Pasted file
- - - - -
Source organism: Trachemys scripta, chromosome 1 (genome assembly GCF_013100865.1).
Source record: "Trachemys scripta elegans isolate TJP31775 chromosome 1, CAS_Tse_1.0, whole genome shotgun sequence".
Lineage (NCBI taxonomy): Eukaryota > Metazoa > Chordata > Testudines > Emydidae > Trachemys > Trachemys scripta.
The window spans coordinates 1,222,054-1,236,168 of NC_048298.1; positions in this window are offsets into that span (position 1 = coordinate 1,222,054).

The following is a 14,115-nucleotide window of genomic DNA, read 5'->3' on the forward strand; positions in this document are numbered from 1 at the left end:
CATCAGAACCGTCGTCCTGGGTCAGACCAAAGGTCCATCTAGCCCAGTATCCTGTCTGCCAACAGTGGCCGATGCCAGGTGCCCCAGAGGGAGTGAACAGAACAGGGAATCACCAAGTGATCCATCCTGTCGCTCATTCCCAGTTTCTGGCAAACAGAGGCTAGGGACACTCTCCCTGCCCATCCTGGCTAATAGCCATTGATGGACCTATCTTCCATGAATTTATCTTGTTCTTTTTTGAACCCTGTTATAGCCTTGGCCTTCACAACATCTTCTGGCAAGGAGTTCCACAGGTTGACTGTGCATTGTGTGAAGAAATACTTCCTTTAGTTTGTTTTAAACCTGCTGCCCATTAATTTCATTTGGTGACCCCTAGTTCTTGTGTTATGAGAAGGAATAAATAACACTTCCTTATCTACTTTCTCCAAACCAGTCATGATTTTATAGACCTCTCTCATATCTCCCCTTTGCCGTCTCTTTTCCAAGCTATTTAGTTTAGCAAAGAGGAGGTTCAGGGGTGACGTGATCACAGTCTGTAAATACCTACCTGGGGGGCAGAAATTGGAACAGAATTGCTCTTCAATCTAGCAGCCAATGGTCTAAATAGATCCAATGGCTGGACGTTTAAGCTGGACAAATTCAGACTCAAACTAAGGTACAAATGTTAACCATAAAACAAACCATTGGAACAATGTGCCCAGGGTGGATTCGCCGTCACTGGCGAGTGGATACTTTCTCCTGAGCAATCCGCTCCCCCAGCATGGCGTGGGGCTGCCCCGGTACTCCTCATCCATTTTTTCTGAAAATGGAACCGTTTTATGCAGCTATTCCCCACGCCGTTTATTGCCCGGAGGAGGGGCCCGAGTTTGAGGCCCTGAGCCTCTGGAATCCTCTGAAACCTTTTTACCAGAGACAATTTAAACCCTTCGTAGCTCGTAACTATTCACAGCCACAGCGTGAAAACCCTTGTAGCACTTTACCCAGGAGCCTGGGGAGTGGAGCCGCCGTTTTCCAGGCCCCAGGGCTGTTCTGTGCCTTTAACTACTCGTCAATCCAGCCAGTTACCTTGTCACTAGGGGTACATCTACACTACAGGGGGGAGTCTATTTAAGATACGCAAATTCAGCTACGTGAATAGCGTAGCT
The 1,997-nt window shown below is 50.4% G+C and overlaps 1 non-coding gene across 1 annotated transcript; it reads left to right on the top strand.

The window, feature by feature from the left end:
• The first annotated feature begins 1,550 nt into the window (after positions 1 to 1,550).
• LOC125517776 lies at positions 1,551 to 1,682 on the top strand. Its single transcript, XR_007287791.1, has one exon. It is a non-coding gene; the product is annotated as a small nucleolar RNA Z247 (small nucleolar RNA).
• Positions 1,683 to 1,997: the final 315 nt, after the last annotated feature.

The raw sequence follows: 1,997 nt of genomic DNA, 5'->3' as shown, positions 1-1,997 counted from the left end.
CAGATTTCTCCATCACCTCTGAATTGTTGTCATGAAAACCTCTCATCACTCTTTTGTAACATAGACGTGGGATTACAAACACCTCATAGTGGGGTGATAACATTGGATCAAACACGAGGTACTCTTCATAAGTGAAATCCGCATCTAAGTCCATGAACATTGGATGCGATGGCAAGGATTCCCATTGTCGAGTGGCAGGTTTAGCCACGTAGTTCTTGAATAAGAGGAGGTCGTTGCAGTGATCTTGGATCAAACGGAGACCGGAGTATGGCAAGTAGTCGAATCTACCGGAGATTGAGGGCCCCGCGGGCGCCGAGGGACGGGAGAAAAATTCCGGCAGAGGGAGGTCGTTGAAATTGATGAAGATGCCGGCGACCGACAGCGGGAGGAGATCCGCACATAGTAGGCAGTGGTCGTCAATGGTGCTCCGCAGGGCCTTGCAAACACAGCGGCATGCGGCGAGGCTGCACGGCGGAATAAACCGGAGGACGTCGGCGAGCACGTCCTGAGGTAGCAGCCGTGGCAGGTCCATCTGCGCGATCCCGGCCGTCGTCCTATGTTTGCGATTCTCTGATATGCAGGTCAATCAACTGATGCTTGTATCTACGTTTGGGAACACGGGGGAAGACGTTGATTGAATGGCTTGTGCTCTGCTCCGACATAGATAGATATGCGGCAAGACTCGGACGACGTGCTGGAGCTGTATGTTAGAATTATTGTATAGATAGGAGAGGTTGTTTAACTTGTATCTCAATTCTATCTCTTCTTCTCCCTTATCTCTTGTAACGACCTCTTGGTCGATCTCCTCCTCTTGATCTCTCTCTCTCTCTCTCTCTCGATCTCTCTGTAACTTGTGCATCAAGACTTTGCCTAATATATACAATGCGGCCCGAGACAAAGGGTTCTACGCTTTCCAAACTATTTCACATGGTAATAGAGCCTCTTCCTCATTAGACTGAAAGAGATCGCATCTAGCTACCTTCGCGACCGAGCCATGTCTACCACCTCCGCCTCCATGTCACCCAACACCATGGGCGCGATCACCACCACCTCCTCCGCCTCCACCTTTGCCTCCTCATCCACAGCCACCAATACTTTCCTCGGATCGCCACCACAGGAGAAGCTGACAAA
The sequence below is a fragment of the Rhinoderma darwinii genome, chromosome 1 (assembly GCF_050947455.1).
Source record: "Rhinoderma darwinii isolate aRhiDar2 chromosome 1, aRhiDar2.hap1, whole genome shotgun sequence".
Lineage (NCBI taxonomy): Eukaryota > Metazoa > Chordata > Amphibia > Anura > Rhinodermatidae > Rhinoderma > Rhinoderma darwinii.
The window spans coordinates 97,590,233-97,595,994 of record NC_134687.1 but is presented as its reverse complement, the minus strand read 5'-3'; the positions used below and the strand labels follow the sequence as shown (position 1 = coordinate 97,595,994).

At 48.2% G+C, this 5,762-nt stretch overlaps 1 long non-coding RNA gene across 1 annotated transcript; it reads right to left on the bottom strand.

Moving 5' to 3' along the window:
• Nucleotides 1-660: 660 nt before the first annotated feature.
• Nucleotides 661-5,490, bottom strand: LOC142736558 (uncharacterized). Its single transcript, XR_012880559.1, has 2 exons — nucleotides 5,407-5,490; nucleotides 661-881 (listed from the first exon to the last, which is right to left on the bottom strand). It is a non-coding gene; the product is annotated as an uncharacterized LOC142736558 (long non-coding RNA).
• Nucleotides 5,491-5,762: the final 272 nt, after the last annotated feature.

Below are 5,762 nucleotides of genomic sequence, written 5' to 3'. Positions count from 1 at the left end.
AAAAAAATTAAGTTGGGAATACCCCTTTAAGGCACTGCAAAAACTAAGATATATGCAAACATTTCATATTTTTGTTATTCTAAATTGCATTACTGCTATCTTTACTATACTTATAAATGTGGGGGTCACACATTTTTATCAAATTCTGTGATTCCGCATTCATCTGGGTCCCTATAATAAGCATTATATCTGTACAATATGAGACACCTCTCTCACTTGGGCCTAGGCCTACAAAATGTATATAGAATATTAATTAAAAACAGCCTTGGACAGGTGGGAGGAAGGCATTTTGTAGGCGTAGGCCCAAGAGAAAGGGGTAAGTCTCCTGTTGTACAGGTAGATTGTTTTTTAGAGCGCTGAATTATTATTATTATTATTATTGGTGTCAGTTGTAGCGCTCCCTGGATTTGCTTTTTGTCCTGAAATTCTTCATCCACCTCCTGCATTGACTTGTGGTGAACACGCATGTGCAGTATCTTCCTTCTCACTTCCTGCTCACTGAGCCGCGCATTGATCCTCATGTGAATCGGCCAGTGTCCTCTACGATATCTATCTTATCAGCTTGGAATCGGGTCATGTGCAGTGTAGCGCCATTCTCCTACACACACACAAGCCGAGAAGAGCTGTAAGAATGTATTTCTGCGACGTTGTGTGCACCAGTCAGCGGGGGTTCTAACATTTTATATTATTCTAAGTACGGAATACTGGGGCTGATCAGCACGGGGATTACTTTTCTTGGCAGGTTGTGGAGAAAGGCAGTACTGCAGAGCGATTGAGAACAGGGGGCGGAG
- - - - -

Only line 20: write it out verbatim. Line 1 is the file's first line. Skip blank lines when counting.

• Nucleotides 1-660: 660 nt before the first annotated feature.